Wednesday morning, I went up on the ridge from the East Bay Regional Park entrance that is about 1.6 miles south of Castlewood Drive on Foothill Road toward Sunol.

This is part of the Pleasanton Ridge that I am most familiar with. I have been up on these trails many times. This is one of the more easily accessible areas for getting on to the ridge trails.

I started up the Oak Tree Trail. A little over a half a mile up the trail, I met two ladies hiking down. They asked what I was looking for. I said any signs of a cat. They told me of sighting a bobcat and a mountain lion.

They said I would have to go all the way to the top, that I would see them around the watering area. There is drinking water and a horse watering area on the Thermalito Trail, which the Oak Tree Trail intersects at the top.

I continued up the Oak Tree Trail. I took my time to scan the trees and landscape as I went. I reached the Thermalito Trail, turned right and proceeded over to the watering area.

I hung out at the watering area for twenty minutes and looked around for cat tracks. I believe I could see a larger track that had five or seven pads for each paw (or foot-or-claw).

They were obscured somewhat with human shoe tracks and blurred probably because of double track by the mountain lion. Usually the front four pads are   readily visible.

The other three pads may appear as one larger pad. Each paw will have a total of seven pads. The back three pads on each paw grow somewhat together and are difficult to distinguish separately in the wild.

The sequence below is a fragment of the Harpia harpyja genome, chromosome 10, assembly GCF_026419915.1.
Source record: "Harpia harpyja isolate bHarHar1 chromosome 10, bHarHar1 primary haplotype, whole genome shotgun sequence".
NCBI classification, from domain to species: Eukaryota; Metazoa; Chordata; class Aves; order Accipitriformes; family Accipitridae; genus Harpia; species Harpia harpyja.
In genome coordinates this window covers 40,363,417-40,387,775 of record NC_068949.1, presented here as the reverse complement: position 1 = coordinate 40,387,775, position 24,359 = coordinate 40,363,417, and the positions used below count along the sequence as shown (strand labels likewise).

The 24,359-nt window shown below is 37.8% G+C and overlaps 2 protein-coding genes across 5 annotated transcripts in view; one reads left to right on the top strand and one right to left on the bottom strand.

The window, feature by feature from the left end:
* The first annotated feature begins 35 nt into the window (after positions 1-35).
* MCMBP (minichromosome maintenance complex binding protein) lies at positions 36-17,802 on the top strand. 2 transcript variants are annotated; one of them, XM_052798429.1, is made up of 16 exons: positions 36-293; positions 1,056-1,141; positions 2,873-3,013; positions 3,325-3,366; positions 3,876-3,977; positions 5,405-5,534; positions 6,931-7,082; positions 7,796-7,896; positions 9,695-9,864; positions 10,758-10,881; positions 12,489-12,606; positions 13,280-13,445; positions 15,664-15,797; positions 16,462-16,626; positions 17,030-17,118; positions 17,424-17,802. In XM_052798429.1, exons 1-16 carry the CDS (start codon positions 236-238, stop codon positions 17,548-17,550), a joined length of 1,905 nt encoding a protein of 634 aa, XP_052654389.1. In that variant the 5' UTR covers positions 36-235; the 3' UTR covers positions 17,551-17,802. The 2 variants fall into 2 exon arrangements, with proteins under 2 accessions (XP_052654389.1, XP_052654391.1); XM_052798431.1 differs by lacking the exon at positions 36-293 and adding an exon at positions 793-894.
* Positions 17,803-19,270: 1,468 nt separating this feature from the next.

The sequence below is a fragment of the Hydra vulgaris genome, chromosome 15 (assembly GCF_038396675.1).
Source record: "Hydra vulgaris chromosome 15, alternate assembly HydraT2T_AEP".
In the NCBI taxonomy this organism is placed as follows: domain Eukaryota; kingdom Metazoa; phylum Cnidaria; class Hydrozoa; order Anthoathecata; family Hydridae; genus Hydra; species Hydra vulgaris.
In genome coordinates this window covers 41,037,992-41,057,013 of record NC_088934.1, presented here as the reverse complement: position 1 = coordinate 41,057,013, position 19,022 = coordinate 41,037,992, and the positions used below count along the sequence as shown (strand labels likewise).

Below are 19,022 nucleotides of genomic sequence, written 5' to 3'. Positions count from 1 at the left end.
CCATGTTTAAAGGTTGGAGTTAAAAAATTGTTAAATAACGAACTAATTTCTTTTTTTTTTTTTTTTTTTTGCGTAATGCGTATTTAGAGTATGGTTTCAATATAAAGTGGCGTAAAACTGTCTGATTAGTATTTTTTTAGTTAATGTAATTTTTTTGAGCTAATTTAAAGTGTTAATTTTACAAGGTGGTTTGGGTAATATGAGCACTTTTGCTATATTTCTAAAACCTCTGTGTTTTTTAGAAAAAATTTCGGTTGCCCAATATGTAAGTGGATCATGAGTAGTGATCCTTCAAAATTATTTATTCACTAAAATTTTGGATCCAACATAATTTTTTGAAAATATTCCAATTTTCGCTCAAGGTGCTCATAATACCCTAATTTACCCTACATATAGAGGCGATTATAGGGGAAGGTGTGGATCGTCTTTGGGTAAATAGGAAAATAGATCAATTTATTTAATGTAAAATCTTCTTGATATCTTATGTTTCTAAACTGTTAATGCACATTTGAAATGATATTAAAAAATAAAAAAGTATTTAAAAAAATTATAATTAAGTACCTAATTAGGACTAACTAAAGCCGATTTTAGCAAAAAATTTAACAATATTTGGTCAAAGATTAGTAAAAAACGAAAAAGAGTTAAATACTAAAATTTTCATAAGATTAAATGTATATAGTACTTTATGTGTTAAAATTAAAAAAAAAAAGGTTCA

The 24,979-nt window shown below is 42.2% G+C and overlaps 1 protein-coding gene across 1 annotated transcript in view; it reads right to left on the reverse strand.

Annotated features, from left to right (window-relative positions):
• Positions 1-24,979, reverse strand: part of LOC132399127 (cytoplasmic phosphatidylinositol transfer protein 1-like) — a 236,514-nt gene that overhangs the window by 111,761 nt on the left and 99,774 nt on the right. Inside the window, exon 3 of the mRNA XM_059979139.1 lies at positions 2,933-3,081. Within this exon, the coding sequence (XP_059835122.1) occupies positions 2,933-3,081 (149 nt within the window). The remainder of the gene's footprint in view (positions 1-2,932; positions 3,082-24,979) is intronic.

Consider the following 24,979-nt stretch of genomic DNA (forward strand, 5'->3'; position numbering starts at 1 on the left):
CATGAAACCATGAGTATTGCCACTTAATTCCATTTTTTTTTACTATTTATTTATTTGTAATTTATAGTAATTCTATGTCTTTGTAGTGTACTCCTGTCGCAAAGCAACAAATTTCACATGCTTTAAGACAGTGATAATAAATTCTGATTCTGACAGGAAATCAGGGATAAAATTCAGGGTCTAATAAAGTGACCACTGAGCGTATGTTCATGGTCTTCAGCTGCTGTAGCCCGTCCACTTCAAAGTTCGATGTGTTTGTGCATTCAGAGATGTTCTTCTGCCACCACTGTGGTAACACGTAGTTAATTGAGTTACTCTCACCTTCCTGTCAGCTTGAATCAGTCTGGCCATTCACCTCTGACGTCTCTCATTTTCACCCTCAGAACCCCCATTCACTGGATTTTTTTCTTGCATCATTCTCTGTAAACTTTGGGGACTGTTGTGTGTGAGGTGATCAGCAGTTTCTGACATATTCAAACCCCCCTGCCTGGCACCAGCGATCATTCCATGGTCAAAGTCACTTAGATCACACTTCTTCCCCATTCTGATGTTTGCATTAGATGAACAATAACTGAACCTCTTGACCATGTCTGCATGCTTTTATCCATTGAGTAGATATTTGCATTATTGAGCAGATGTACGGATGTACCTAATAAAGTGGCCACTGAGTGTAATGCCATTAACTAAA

There was a smaller track also. It looked like a single pad track with three very small diameter punctures in the earth in front of the paw that may be claw marks.

Mountain lions tend not to leave a claw mark. Bobcats will leave a claw mark. Lions tend to step on their front paw track with their hind paw as they move slowly and step softly. It tends to blur the initial first print.

All the tracks were obscured somewhat and overlaid with a few strands of grass. I snapped pictures of what I deemed to be cat tracks. With my binoculars, I scanned the landscape and trees for any sign of the two cats. I could not see any.

I believe the physical evidence at this site supports the two eye witness statements of a mountain lion and bobcat sighting. There is a lot of foliage in the trees and the grass is high.

I started back down the trail. The hike down was uneventful. Not even a snake crossing the trail.

After exporting the pictures to my computer, I was not able to clarify the cat tracks well enough to be useful.

Thursday morning, I entered the ridge area from the south Stoneridge Road staging area on the hill above . This is unchartered territory for me. I have never explored this area of the ridge.